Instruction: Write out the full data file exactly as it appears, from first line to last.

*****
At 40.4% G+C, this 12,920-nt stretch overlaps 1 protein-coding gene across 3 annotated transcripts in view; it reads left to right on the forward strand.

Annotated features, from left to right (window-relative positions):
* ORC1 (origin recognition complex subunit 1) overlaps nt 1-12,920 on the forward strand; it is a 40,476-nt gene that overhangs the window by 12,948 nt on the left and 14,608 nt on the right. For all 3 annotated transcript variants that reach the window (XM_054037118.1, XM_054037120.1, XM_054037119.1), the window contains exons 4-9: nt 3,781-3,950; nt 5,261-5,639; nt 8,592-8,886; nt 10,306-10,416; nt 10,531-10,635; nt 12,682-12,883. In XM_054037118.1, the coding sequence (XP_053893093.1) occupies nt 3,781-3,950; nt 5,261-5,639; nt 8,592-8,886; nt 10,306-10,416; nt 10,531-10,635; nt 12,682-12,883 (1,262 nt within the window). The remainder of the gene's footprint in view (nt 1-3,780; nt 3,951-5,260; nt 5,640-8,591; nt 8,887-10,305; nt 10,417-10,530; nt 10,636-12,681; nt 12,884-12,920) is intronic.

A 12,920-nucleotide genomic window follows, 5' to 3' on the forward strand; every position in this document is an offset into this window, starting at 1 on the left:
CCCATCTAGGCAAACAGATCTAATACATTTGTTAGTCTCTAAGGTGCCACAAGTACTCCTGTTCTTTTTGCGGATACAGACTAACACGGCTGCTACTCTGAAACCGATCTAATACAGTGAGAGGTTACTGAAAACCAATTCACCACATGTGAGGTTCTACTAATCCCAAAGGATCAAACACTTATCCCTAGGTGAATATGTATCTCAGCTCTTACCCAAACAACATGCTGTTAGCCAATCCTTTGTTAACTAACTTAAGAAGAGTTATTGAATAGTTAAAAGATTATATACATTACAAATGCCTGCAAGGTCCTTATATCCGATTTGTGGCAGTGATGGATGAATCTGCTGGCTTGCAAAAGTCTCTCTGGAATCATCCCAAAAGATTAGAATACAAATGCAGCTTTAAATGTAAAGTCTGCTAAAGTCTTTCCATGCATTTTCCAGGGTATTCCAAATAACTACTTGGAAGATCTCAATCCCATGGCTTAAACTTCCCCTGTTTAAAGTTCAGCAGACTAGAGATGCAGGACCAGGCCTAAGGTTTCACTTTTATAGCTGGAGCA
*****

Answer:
At 40.4% G+C, this 12,920-nt stretch overlaps 1 protein-coding gene across 3 annotated transcripts in view; it reads left to right on the forward strand.

Annotated features, from left to right (window-relative positions):
* ORC1 (origin recognition complex subunit 1) overlaps nt 1-12,920 on the forward strand; it is a 40,476-nt gene that overhangs the window by 12,948 nt on the left and 14,608 nt on the right. For all 3 annotated transcript variants that reach the window (XM_054037118.1, XM_054037120.1, XM_054037119.1), the window contains exons 4-9: nt 3,781-3,950; nt 5,261-5,639; nt 8,592-8,886; nt 10,306-10,416; nt 10,531-10,635; nt 12,682-12,883. In XM_054037118.1, the coding sequence (XP_053893093.1) occupies nt 3,781-3,950; nt 5,261-5,639; nt 8,592-8,886; nt 10,306-10,416; nt 10,531-10,635; nt 12,682-12,883 (1,262 nt within the window). The remainder of the gene's footprint in view (nt 1-3,780; nt 3,951-5,260; nt 5,640-8,591; nt 8,887-10,305; nt 10,417-10,530; nt 10,636-12,681; nt 12,884-12,920) is intronic.

A 12,920-nucleotide genomic window follows, 5' to 3' on the forward strand; every position in this document is an offset into this window, starting at 1 on the left:
CCCATCTAGGCAAACAGATCTAATACATTTGTTAGTCTCTAAGGTGCCACAAGTACTCCTGTTCTTTTTGCGGATACAGACTAACACGGCTGCTACTCTGAAACCGATCTAATACAGTGAGAGGTTACTGAAAACCAATTCACCACATGTGAGGTTCTACTAATCCCAAAGGATCAAACACTTATCCCTAGGTGAATATGTATCTCAGCTCTTACCCAAACAACATGCTGTTAGCCAATCCTTTGTTAACTAACTTAAGAAGAGTTATTGAATAGTTAAAAGATTATATACATTACAAATGCCTGCAAGGTCCTTATATCCGATTTGTGGCAGTGATGGATGAATCTGCTGGCTTGCAAAAGTCTCTCTGGAATCATCCCAAAAGATTAGAATACAAATGCAGCTTTAAATGTAAAGTCTGCTAAAGTCTTTCCATGCATTTTCCAGGGTATTCCAAATAACTACTTGGAAGATCTCAATCCCATGGCTTAAACTTCCCCTGTTTAAAGTTCAGCAGACTAGAGATGCAGGACCAGGCCTAAGGTTTCACTTTTATAGCTGGAGCA